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  • Jaeger White (in white) squaring off against Tyler Benson (in green).There has been no shortage of 15-year-old hockey superstars turning heads in Western Canada this year.

    The 2013 Western Hockey League bantam crop, however, doesn’t have a prospect that has clearly separated himself from the rest of the pack like last year with B. C. native Mathew Barzal, who was selected first overall by the Seattle Thunderbirds.

    As it stands, it seems it is a two-horse race between Edmonton native Tyler Benson and Lloydminster native Kale Clague.

    “I think it will come down to Benson or Clague for whoever has the No. 1 pick,” says a WHL scout, who asked to remain nameless. “Benson is a power forward that a team could build around, while Clague is a franchise defenceman. It’s a win-win situation at this point in terms of their potential.”

    With Benson and Clague both being natives of Alberta, it seems the Oil-driven province has taken another step forward in separating themselves as the top spot in Western Canada for producing young hockey stars.

    “It would be difficult

    Read More »from Star-studded prospects standout in WHL bantam crop
  • Lotz set a Silvertips club record for saves in a game (Derek Leung, Getty Images)

    No. 1 star: Austin Lotz, Everett Silvertips (WHL)

    Silvertips players might be forbidden from peppering their food in Lotz's presence for the next few days for fear the goalie might start having bad flashbacks. There might not be any words for how the 17-year-old Lotz stood up to the Kamloops Blazers like that lone viking at Stamford Bridge, as he made a club-record 65 saves and withstood 12 power plays in a 4-3 overtime loss. Cole Ully's penalty-shot goal gave the 'Loops the OT win.

    Everett was vulnerable, with defencemen Austin Adam and Connor Cox out with injuries. Kamloops smelled blood and levelled 29 shots at Lotz in the first period, yet fell behind 2-0. The offensively potent Blazers didn't score until their 36th shot. The shots on goal disparity kept mounting. The Blazers had a season high for shots by the end of the second period, when the tally was 50-11.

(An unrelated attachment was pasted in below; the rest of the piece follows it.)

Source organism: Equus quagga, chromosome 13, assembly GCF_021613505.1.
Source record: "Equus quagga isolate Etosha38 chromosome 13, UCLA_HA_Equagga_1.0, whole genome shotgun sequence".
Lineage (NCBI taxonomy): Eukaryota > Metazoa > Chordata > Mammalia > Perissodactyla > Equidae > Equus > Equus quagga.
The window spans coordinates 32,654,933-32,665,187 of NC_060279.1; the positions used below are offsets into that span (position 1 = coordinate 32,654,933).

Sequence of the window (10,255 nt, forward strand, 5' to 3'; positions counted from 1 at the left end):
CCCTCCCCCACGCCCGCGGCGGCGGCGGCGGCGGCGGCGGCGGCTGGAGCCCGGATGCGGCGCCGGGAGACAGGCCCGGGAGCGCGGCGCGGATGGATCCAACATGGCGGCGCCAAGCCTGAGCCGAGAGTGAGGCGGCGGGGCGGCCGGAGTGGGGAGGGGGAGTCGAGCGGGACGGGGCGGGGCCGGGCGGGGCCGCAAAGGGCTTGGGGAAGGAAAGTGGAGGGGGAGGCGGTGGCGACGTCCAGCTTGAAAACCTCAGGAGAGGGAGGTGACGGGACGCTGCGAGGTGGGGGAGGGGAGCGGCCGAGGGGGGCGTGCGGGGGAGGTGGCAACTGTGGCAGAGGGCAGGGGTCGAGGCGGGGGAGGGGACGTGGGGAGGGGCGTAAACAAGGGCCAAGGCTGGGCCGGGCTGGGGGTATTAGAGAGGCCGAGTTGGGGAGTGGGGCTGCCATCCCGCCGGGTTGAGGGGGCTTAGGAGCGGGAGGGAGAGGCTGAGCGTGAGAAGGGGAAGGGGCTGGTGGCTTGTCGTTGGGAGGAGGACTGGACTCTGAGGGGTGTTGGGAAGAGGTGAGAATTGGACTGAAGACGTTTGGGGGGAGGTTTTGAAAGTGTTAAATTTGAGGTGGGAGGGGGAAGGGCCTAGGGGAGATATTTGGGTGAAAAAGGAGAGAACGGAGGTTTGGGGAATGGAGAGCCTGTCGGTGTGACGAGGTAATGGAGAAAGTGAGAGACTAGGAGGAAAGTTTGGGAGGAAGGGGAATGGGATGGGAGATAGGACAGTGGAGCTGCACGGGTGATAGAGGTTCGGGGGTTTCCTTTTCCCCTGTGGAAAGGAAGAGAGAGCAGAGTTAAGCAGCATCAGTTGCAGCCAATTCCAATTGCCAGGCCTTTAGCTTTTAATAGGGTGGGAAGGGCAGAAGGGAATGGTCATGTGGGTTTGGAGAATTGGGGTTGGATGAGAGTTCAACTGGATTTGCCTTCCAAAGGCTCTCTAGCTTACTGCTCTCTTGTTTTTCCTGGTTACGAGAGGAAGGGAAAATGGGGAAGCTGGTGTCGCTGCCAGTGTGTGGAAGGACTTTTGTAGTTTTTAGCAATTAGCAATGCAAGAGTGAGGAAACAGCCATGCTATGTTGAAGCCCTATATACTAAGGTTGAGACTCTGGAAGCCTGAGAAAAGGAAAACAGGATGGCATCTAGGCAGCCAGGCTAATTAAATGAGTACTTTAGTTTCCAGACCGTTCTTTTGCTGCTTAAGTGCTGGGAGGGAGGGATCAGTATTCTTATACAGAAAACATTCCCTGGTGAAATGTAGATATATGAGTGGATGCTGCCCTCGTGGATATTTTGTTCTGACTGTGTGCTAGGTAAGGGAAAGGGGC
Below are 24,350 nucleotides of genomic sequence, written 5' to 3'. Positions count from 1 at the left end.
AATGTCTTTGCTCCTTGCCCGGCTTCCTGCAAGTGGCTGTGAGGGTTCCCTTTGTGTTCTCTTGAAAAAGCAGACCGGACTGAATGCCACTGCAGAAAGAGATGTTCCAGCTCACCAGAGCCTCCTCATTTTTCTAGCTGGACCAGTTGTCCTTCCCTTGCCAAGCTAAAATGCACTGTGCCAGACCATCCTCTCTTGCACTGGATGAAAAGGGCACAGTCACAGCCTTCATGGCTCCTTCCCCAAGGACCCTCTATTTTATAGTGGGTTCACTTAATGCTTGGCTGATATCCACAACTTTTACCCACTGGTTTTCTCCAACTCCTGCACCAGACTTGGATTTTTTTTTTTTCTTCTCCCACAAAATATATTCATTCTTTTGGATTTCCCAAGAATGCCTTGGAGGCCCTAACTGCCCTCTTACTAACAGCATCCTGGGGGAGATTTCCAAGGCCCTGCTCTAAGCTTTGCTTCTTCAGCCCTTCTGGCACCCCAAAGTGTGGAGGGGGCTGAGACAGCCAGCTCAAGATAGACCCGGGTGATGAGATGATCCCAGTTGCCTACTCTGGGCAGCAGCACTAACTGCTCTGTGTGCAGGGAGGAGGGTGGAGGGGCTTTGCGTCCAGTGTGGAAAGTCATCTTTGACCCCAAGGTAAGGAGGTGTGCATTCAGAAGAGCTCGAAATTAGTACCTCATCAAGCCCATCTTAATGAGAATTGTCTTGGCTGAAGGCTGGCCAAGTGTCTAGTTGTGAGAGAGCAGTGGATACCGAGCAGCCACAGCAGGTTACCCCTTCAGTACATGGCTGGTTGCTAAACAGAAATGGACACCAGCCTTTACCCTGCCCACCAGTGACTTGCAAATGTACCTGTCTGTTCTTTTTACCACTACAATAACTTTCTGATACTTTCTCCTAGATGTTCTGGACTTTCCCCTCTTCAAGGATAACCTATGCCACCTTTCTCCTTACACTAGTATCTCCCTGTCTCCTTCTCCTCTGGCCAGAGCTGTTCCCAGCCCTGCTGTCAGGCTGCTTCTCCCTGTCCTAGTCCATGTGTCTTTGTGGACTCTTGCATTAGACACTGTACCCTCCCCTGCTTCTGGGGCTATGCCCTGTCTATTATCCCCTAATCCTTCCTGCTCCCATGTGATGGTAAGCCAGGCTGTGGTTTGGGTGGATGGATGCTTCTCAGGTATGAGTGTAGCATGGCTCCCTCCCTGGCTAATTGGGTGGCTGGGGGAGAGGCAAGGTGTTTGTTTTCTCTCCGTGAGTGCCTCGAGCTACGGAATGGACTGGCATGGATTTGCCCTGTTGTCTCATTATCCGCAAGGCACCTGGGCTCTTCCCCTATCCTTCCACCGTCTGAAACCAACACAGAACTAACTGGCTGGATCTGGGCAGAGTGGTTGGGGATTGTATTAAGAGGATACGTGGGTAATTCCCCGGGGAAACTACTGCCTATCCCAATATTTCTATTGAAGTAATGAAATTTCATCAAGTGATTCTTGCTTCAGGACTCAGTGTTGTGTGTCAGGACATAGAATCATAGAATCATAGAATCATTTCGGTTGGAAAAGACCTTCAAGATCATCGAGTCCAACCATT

But Lotz kept his team in the game and flat-out stole a point. Ully had to be good to convert his backhand move on the penalty shot, which he was awarded after being pulled down on a breakaway by defenceman Ben Betker. Blazers radio voice Jon Keen described Lotz, a St. Adolphe, Man., native, as looking completely spent after allowing the winning goal. The Kamloops supporters played him off the ice with a standing ovation.

    Read More »from Everett Silvertips’ Austin Lotz makes 65 saves in overtime loss: Wednesday’s 3 Stars
  • The Brampton Battalion are moving to North Bay, Ont. (OHL Images)

    The Ontario Hockey League product never had traction in Brampton, even though major junior hockey has existed in southern Ontario for generations. Now that the Battalion are North Bay-bound, former Junior A owner Gregg Rosen is bent on filling the void with a lower-level pro league where the closest competitor team will be closer to Chicago than Toronto.

    Snarking good luck with that upon hearing that Brampton is expected to join the Central Hockey League is understandable. Selling suburbia on having its own team within Leaf Nation has never taken for three different OHL teams, potentially four depending on how owner Elliott Kerr's three-year commitment to the re-branded Mississauga Steelheads (né Majors) pans out. However, Rosen, an executive in a steel company, built a reputation as a tremendous owner with the Kingston Voyageurs of the Ontario Junior Hockey League (which he sold in 2011, one year one year after his cancer diagnosis). Rosen, who has been looking for years to own

    Read More »from Brampton getting Central Hockey League franchise in wake of Battalion move: um, okay
  • Lorne Molleken's Blades are 2-2-0-2 since the WHL trade deadline (Marissa Baecker, Getty Images)

    Let's be real — it's hard to seriously accept there was a threat to remove the Saskatoon Blades as the MasterCard Memorial Cup host team.

    The situation, both in terms of the financial scope of the tournament and the host team's performance to date, is light-years from 1990, when the dismal Hamilton Dukes gracefully bowed out of the tournament. At the same time, there's no ducking that there's no wool to be pulled over anyone's eyes when the Blades are not even the best team in their province nearly two-thirds of the way through the Western Hockey League.

    It wouldn't be sporting to heap dirt on a team from two provinces away. The Memorial Cup has its random crapshoot element. In the wake of CHL president David Branch ("They’ve got all the pieces now. It’s just about bringing them together. We have every confidence they’re going to be a worthy host") and WHL commissioner Ron Robison issuing a vote of confidence on Tuesday, it's worth wondering how Saskatoon's performance rates with other Cup hosts across the past decade and a half.